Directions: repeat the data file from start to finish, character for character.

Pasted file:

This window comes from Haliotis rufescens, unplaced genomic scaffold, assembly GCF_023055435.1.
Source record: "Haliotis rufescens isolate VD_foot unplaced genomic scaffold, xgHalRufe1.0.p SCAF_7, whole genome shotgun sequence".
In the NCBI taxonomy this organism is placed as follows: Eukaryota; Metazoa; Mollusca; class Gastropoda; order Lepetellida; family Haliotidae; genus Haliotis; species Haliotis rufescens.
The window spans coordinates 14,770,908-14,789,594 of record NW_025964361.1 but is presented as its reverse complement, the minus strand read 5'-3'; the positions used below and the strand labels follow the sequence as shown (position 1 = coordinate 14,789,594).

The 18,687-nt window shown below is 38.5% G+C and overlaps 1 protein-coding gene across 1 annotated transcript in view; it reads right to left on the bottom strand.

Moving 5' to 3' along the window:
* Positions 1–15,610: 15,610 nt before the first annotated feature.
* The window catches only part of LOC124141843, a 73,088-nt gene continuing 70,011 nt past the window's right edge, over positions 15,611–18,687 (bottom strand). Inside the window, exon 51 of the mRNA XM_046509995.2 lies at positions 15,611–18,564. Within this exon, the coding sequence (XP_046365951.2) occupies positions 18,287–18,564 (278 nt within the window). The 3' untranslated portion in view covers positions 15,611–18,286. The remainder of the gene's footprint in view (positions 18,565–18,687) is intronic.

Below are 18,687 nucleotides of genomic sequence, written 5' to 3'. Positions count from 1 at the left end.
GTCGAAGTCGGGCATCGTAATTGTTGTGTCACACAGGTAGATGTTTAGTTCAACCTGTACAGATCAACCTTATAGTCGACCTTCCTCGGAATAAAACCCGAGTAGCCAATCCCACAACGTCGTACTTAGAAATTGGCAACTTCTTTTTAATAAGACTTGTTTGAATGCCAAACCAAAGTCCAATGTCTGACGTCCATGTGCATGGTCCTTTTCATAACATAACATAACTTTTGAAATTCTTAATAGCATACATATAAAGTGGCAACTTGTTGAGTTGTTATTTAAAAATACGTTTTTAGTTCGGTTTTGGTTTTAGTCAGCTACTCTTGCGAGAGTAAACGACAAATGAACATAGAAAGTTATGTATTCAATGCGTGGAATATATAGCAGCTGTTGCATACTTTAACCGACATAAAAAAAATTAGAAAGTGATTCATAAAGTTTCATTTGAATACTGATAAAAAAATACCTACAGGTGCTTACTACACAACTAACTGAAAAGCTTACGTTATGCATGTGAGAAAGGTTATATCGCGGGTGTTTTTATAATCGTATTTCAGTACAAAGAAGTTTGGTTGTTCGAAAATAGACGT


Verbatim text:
This window comes from Haliotis rufescens, unplaced genomic scaffold, assembly GCF_023055435.1.
Source record: "Haliotis rufescens isolate VD_foot unplaced genomic scaffold, xgHalRufe1.0.p SCAF_7, whole genome shotgun sequence".
In the NCBI taxonomy this organism is placed as follows: Eukaryota; Metazoa; Mollusca; class Gastropoda; order Lepetellida; family Haliotidae; genus Haliotis; species Haliotis rufescens.
The window spans coordinates 14,770,908-14,789,594 of record NW_025964361.1 but is presented as its reverse complement, the minus strand read 5'-3'; the positions used below and the strand labels follow the sequence as shown (position 1 = coordinate 14,789,594).

The 18,687-nt window shown below is 38.5% G+C and overlaps 1 protein-coding gene across 1 annotated transcript in view; it reads right to left on the bottom strand.

Moving 5' to 3' along the window:
* Positions 1–15,610: 15,610 nt before the first annotated feature.
* The window catches only part of LOC124141843, a 73,088-nt gene continuing 70,011 nt past the window's right edge, over positions 15,611–18,687 (bottom strand). Inside the window, exon 51 of the mRNA XM_046509995.2 lies at positions 15,611–18,564. Within this exon, the coding sequence (XP_046365951.2) occupies positions 18,287–18,564 (278 nt within the window). The 3' untranslated portion in view covers positions 15,611–18,286. The remainder of the gene's footprint in view (positions 18,565–18,687) is intronic.

Below are 18,687 nucleotides of genomic sequence, written 5' to 3'. Positions count from 1 at the left end.
GTCGAAGTCGGGCATCGTAATTGTTGTGTCACACAGGTAGATGTTTAGTTCAACCTGTACAGATCAACCTTATAGTCGACCTTCCTCGGAATAAAACCCGAGTAGCCAATCCCACAACGTCGTACTTAGAAATTGGCAACTTCTTTTTAATAAGACTTGTTTGAATGCCAAACCAAAGTCCAATGTCTGACGTCCATGTGCATGGTCCTTTTCATAACATAACATAACTTTTGAAATTCTTAATAGCATACATATAAAGTGGCAACTTGTTGAGTTGTTATTTAAAAATACGTTTTTAGTTCGGTTTTGGTTTTAGTCAGCTACTCTTGCGAGAGTAAACGACAAATGAACATAGAAAGTTATGTATTCAATGCGTGGAATATATAGCAGCTGTTGCATACTTTAACCGACATAAAAAAAATTAGAAAGTGATTCATAAAGTTTCATTTGAATACTGATAAAAAAATACCTACAGGTGCTTACTACACAACTAACTGAAAAGCTTACGTTATGCATGTGAGAAAGGTTATATCGCGGGTGTTTTTATAATCGTATTTCAGTACAAAGAAGTTTGGTTGTTCGAAAATAGACGT